Can Christians Be Engaged in Politics and Reject Partisanship?
With presidential debates on the horizon, partisan clashes are heating up. Leading voices share biblical wisdom on how to speak up and stand — while loving our neighbors on the other side.
An attorney and minister based in Atlanta, Georgia, Justin Giboney has long counseled fellow believers looking to enter politics. Most have affiliated with the Democratic Party.
“We’ve been clear about our differences with the secular progressive viewpoint,” said Giboney, the president of The And Campaign, in a phone interview. “As a pro-life organization, we have very strongly gone against the Democratic Party’s stance on abortion.”
So how does he as a pro-lifer operate in liberal circles? “To me, a party is a tool that we use rather than a part of our identity,” he said. “We are calling Christians to critique whichever party from within.”
It Hurts Sometimes
He is not alone in upholding unpopular truths during an election year, including many in the other major party. Christina Marie Bennett, co-chair of Pro-Life Voices for Trump, told me her extended family and many friends vocally disagree with her political stance.
“I don’t get involved with mocking or demonizing political opponents… I try to build a bridge and respect people.” – Christina Marie Bennett
“I’ve had people say negative things about me, making judgments and accusations,” she said in a phone interview from her home in Connecticut. “It does hurt sometimes — but I’m not being persecuted. When people preach the gospel in certain foreign countries, they have to deal with physical harassment and worse.”
Despite differing ways of prioritizing policy issues, both of these leading Christian voices say how people discuss politics matters more than party labels.
“When we’re not willing to admit that there’s any flaws on our side of the conversation, then we have no credibility,” said Giboney. “Everybody knows you’re not being intellectually honest.”
“It takes a spirit of self-examination rather than a posture of self-righteousness.”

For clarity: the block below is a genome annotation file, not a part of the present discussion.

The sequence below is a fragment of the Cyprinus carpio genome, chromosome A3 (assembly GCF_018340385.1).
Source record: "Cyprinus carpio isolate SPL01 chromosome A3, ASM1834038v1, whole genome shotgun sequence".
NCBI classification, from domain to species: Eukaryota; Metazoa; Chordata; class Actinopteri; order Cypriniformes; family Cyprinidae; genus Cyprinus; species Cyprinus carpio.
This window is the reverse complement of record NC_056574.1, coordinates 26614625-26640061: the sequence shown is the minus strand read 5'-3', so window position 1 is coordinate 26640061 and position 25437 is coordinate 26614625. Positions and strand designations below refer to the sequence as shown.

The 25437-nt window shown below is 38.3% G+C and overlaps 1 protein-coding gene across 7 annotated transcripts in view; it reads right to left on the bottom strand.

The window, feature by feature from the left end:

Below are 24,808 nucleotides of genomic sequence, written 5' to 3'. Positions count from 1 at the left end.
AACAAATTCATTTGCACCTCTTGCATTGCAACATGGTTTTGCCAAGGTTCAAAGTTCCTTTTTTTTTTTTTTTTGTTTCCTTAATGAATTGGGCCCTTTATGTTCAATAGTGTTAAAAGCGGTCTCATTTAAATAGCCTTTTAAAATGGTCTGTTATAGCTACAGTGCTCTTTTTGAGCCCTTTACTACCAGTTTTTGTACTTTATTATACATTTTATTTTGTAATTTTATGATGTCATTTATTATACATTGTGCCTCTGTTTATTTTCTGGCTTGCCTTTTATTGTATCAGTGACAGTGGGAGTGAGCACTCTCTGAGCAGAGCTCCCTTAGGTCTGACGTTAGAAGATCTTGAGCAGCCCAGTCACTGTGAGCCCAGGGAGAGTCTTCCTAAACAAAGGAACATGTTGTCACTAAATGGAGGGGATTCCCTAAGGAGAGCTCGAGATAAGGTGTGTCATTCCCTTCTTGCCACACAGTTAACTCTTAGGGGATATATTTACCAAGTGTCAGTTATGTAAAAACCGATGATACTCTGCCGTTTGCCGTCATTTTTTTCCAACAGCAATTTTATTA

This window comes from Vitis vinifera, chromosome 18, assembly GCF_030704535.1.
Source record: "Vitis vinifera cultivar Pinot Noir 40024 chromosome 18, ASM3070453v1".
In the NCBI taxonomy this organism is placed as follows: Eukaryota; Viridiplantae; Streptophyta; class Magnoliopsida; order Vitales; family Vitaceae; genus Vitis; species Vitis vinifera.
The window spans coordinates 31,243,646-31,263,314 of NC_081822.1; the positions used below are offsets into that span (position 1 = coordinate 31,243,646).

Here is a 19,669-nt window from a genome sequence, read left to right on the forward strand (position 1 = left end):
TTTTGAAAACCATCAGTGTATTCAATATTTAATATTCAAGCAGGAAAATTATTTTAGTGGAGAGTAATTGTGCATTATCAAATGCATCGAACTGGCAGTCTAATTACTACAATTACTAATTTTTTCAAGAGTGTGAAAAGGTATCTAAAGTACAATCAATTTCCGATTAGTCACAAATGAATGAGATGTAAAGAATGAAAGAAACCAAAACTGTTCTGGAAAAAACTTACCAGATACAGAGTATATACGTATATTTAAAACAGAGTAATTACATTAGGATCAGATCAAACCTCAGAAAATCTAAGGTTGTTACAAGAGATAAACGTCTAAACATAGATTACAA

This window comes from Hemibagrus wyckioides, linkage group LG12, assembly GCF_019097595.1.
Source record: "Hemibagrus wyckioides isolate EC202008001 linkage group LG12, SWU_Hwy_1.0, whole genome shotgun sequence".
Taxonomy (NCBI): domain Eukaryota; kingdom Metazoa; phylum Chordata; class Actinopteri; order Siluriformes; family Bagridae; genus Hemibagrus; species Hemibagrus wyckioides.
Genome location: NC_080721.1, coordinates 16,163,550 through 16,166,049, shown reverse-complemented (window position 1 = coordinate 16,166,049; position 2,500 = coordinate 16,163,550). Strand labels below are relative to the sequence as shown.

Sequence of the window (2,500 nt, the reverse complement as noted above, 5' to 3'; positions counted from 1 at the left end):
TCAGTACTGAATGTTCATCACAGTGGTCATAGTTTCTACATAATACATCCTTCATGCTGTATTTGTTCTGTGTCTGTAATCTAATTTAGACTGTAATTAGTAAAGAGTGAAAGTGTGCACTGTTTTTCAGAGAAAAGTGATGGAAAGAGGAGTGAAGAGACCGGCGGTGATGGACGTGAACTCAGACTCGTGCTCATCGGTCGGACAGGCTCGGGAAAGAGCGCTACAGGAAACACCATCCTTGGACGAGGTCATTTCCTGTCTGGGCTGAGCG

Personal, Practical Outreach Over Politics
These two leaders are not first and foremost political commentators. Their passion lies in helping vulnerable people and strengthening the church.
Giboney’s group rose to prominence in recent months for their Churches Helping Churches initiative. It has assisted congregations at risk of closing due to COVID-related fallout.
“We brought together a really strong group of diverse Christians,” he said. “So far we’ve raised $1.3 million dollars for churches, mostly located in low-income areas.” According to The And Campaign, more than 220 churches have received grants.
As to Bennett, several impactful phone calls have punctuated her work-from-home routine in recent months. Prior to her current position at the Family Institute of Connecticut, she worked at a local center helping women facing unplanned pregnancies.
“Even while not working at the pregnancy center anymore, I’m still able to help out,” she said. “As I’ve been home, several friends have referred to me women who were considering abortion. In each case, I connected them to a life-affirming center where they received an ultrasound. Lives are being saved!”
She says her most important current role is being a foster mom. “Some people have fears and stigma about foster parenting,” said Bennett. “But it’s a joy, and I hope through my story more will be willing to do it.
Giboney, a father of three sons, agrees action is essential to faith.
“Prayer is a big part of what we’re doing, and we’re also going to act,” he said. “We’re about both, because with Christianity those go together.”
Speaking Truth to Both Parties